NINETY
Breath

EVERY NOW AND THEN YOU
have to stop and acknowledge that you are breathing. Notice the rise and fall of your chest, the inhalation and exhalation of your breath, the faint vibration of your beating heart. Notice sounds coming to your ears (birdsong, the distant sound of traffic, a tractor in a field close by). Notice the smells of early morning: coffee, toast, the lovely scent of fresh earth washed by overnight dew. Can you stop and smell the world, hear it in your ears, feel the breath in your body? Can you send up a prayer of thankfulness, to God or whoever or whatever is responsible for the creation of yourself and your moment of breath? So soon breathless, we come breathing and we leave stilled. Count your blessings, count your breaths, each individual breath invisibly inscribed with a number.

NINETY-ONE
Australia

ROMANCE BETWEEN THE AVERAGE COUPLE
dies two years, six months and twenty-five days into marriage.

Romance might be said to have died between my new husband and me earlier than statistics suggest. Precisely one year, two months and twelve days into our marriage, when he came home from work to our leaking boat and found me still sitting in the same clothes I was wearing when he left (my pyjamas), our new baby son screaming in my lap, surrounded by the scattered pages of the book I was supposed to be editing. ‘Christ,' he remarked, before turning and walking away.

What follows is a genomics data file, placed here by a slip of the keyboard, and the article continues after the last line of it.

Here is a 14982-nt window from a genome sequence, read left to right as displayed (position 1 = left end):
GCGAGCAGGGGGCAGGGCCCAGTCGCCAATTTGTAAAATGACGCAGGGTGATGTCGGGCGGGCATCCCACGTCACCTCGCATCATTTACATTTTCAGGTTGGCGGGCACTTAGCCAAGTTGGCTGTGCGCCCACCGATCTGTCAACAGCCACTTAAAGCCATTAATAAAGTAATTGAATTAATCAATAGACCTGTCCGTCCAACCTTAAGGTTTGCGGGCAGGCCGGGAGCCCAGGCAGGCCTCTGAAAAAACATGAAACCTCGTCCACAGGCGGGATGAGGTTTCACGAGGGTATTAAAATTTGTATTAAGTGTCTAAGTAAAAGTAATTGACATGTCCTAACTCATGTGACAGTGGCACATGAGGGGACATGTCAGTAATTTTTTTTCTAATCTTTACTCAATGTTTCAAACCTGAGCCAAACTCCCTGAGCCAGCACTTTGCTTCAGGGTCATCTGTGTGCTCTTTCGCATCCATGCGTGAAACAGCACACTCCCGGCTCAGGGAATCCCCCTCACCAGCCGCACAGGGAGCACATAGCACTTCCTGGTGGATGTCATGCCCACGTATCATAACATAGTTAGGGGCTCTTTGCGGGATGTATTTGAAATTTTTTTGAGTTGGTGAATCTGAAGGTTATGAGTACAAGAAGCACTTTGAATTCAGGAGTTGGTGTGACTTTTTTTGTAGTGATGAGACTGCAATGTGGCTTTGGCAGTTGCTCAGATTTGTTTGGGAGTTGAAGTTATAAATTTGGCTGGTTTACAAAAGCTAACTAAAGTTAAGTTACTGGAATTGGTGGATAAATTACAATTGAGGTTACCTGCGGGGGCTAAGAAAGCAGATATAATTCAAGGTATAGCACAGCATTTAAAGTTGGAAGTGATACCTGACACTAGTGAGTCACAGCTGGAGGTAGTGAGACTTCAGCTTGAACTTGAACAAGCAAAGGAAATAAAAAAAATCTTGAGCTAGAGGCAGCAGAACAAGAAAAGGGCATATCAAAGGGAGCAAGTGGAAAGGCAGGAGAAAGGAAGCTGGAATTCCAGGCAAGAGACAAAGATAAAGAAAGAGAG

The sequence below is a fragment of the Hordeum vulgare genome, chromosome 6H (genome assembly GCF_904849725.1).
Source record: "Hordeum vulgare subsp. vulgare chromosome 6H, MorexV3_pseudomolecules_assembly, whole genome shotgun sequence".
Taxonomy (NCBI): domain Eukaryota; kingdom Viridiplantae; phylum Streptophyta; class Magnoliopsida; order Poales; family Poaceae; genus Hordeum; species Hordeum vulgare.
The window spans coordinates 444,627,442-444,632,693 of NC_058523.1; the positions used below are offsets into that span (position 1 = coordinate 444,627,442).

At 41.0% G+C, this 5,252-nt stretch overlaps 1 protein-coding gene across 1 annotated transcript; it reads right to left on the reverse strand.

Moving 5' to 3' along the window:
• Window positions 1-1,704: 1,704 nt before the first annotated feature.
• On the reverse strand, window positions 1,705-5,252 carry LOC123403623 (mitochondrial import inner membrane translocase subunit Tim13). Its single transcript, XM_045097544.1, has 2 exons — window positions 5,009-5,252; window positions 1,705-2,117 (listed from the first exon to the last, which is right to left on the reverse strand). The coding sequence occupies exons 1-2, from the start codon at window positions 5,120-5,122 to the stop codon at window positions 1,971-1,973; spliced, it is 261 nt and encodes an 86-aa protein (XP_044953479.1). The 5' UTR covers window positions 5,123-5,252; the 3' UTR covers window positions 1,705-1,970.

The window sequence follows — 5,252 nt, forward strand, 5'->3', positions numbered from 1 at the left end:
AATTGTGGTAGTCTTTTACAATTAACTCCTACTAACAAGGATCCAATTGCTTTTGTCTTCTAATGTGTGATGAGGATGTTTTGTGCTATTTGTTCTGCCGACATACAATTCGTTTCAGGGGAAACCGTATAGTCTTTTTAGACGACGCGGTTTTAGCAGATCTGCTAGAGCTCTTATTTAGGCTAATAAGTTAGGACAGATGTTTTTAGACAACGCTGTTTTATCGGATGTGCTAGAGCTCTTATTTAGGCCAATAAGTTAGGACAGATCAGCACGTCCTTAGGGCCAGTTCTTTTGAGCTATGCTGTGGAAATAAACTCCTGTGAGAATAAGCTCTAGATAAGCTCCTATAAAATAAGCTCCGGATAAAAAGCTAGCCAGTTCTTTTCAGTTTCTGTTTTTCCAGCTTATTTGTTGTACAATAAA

‘Christ,' he said again when he came home three hours later. ‘What's the matter with you?'

I was tempted to say ‘Everything' but I did not.

I cried. I have noticed that most men do not enjoy it when women cry, especially dishevelled women sitting in their pyjamas with screaming babies in their laps.

BOOK: My Hundred Lovers